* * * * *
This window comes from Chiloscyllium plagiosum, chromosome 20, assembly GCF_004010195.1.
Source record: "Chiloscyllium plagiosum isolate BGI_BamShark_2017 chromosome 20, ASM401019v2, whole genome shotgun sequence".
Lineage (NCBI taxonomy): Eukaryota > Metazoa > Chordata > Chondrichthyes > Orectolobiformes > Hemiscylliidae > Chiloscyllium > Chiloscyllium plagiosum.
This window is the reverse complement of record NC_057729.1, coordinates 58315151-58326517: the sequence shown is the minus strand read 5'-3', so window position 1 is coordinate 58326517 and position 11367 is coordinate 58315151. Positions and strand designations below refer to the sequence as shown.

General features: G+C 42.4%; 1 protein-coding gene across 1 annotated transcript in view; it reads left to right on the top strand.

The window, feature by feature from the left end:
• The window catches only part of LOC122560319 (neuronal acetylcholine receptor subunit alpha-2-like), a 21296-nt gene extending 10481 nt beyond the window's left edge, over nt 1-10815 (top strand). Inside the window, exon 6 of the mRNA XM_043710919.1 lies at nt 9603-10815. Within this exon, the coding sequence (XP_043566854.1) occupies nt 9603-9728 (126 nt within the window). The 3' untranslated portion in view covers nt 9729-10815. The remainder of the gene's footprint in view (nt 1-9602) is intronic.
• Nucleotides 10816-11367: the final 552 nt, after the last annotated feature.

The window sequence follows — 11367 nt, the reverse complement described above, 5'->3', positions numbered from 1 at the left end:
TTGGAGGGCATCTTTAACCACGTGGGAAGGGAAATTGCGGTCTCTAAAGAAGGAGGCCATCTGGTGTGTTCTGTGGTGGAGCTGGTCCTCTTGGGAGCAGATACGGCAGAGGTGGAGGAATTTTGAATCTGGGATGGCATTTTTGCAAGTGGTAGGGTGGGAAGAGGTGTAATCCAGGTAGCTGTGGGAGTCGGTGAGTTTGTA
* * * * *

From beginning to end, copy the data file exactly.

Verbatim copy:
This window comes from Chiloscyllium plagiosum, chromosome 20, assembly GCF_004010195.1.
Source record: "Chiloscyllium plagiosum isolate BGI_BamShark_2017 chromosome 20, ASM401019v2, whole genome shotgun sequence".
Lineage (NCBI taxonomy): Eukaryota > Metazoa > Chordata > Chondrichthyes > Orectolobiformes > Hemiscylliidae > Chiloscyllium > Chiloscyllium plagiosum.
This window is the reverse complement of record NC_057729.1, coordinates 58315151-58326517: the sequence shown is the minus strand read 5'-3', so window position 1 is coordinate 58326517 and position 11367 is coordinate 58315151. Positions and strand designations below refer to the sequence as shown.

General features: G+C 42.4%; 1 protein-coding gene across 1 annotated transcript in view; it reads left to right on the top strand.

The window, feature by feature from the left end:
• The window catches only part of LOC122560319 (neuronal acetylcholine receptor subunit alpha-2-like), a 21296-nt gene extending 10481 nt beyond the window's left edge, over nt 1-10815 (top strand). Inside the window, exon 6 of the mRNA XM_043710919.1 lies at nt 9603-10815. Within this exon, the coding sequence (XP_043566854.1) occupies nt 9603-9728 (126 nt within the window). The 3' untranslated portion in view covers nt 9729-10815. The remainder of the gene's footprint in view (nt 1-9602) is intronic.
• Nucleotides 10816-11367: the final 552 nt, after the last annotated feature.

The window sequence follows — 11367 nt, the reverse complement described above, 5'->3', positions numbered from 1 at the left end:
TTGGAGGGCATCTTTAACCACGTGGGAAGGGAAATTGCGGTCTCTAAAGAAGGAGGCCATCTGGTGTGTTCTGTGGTGGAGCTGGTCCTCTTGGGAGCAGATACGGCAGAGGTGGAGGAATTTTGAATCTGGGATGGCATTTTTGCAAGTGGTAGGGTGGGAAGAGGTGTAATCCAGGTAGCTGTGGGAGTCGGTGAGTTTGTA